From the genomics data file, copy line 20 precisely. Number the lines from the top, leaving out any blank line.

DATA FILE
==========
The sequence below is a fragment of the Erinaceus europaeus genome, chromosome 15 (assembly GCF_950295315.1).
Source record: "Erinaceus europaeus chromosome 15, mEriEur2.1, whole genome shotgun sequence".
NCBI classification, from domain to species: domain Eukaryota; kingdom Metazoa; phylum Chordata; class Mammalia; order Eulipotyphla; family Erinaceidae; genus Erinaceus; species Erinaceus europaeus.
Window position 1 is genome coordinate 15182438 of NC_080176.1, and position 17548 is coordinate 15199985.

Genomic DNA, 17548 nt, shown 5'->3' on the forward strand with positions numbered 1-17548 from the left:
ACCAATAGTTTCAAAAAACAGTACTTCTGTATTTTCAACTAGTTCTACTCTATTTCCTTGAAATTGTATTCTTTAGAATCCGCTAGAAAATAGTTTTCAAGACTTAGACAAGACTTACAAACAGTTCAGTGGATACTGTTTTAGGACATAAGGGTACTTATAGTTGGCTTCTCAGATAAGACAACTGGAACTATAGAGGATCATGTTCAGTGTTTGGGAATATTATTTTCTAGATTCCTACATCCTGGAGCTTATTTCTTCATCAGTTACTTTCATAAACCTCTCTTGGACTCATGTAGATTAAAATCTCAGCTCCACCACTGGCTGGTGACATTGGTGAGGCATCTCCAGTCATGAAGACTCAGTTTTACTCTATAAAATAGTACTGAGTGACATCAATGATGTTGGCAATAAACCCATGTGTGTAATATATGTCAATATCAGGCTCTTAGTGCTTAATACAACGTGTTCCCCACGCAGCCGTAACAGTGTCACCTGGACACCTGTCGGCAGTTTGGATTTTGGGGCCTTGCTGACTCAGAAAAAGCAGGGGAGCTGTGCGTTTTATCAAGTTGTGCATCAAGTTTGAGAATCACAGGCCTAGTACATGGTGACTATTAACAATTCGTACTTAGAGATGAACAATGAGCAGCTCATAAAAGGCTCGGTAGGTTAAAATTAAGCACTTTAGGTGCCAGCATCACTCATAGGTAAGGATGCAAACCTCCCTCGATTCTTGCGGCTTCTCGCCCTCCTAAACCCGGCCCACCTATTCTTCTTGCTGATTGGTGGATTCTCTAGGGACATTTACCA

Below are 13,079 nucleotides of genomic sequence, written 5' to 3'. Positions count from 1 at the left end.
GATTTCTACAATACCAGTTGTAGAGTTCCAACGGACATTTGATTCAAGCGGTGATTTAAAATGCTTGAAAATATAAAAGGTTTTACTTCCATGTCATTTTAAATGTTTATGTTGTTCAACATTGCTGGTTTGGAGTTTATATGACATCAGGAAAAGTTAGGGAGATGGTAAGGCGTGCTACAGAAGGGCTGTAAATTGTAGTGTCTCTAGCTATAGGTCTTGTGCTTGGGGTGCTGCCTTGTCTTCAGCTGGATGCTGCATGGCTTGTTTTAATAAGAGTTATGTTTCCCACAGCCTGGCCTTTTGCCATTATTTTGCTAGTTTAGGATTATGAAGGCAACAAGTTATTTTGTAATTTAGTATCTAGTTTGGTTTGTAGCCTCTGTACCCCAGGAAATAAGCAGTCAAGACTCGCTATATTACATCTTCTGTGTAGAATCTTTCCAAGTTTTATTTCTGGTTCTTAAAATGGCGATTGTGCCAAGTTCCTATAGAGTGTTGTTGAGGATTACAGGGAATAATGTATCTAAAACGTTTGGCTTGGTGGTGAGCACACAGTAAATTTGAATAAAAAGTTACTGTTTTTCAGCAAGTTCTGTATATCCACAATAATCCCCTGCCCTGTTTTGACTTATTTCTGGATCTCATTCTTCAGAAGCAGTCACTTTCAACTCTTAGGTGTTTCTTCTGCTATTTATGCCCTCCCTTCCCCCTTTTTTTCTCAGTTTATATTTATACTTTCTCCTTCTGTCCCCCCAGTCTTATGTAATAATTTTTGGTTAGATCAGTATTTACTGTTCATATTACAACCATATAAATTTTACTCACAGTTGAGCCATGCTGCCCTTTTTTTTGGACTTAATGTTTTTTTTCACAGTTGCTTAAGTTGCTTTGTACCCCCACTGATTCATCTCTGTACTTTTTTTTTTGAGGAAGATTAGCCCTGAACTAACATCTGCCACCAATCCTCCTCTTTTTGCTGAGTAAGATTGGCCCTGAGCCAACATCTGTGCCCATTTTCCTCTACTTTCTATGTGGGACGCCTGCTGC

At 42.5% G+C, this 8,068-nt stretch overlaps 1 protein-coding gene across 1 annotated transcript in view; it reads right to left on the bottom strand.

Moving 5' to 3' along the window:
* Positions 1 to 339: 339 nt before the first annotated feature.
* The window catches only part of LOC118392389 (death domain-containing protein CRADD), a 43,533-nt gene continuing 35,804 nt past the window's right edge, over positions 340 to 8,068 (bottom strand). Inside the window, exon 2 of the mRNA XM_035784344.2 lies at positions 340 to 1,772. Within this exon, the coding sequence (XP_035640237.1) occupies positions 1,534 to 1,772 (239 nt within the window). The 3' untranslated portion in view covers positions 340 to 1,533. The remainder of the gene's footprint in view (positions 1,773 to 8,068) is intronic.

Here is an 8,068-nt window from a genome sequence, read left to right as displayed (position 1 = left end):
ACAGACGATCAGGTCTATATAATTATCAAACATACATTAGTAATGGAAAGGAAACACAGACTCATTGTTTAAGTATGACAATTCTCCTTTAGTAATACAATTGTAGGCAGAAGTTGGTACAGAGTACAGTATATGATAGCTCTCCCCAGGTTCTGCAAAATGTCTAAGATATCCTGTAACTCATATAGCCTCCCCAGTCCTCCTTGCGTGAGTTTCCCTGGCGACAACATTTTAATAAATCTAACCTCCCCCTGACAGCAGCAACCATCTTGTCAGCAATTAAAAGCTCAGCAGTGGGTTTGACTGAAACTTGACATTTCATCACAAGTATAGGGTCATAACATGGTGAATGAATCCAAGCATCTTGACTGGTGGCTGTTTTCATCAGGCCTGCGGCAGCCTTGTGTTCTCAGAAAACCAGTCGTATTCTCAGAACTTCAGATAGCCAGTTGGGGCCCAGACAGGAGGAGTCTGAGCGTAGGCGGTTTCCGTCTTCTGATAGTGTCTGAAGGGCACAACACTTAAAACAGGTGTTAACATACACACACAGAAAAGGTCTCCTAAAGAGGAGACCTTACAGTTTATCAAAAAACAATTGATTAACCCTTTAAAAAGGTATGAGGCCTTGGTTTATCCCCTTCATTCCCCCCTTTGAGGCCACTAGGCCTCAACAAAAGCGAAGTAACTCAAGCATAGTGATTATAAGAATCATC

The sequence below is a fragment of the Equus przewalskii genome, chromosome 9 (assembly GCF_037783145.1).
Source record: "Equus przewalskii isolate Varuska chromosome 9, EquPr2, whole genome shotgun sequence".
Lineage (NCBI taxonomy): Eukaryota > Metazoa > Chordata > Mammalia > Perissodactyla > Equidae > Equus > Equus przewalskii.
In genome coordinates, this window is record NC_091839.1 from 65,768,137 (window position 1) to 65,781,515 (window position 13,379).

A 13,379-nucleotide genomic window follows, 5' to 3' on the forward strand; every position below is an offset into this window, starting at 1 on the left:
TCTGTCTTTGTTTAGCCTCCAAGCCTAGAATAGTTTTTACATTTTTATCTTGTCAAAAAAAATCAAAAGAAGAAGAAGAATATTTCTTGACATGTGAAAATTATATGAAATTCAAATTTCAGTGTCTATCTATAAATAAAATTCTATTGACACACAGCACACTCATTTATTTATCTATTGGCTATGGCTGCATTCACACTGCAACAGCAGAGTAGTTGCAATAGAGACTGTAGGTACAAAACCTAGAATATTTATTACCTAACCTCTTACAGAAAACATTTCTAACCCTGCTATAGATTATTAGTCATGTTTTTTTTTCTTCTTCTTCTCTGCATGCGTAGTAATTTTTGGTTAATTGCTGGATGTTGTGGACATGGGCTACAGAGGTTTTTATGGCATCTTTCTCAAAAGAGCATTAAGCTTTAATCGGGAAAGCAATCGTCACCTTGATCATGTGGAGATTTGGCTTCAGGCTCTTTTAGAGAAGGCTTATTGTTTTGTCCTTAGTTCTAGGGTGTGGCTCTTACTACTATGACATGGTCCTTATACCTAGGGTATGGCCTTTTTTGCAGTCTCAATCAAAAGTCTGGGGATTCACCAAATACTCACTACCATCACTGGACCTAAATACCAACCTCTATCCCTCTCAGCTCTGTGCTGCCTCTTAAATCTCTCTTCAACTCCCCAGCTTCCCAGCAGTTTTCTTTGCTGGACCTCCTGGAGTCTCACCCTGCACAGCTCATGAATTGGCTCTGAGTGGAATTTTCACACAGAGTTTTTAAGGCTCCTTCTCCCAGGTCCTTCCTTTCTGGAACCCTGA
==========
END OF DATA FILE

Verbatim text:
TCTGTCTTTGTTTAGCCTCCAAGCCTAGAATAGTTTTTACATTTTTATCTTGTCAAAAAAAATCAAAAGAAGAAGAAGAATATTTCTTGACATGTGAAAATTATATGAAATTCAAATTTCAGTGTCTATCTATAAATAAAATTCTATTGACACACAGCACACTCATTTATTTATCTATTGGCTATGGCTGCATTCACACTGCAACAGCAGAGTAGTTGCAATAGAGACTGTAGGTACAAAACCTAGAATATTTATTACCTAACCTCTTACAGAAAACATTTCTAACCCTGCTATAGATTATTAGTCATGTTTTTTTTTCTTCTTCTTCTCTGCATGCGTAGTAATTTTTGGTTAATTGCTGGATGTTGTGGACATGGGCTACAGAGGTTTTTATGGCATCTTTCTCAAAAGAGCATTAAGCTTTAATCGGGAAAGCAATCGTCACCTTGATCATGTGGAGATTTGGCTTCAGGCTCTTTTAGAGAAGGCTTATTGTTTTGTCCTTAGTTCTAGGGTGTGGCTCTTACTACTATGACATGGTCCTTATACCTAGGGTATGGCCTTTTTTGCAGTCTCAATCAAAAGTCTGGGGATTCACCAAATACTCACTACCATCACTGGACCTAAATACCAACCTCTATCCCTCTCAGCTCTGTGCTGCCTCTTAAATCTCTCTTCAACTCCCCAGCTTCCCAGCAGTTTTCTTTGCTGGACCTCCTGGAGTCTCACCCTGCACAGCTCATGAATTGGCTCTGAGTGGAATTTTCACACAGAGTTTTTAAGGCTCCTTCTCCCAGGTCCTTCCTTTCTGGAACCCTGA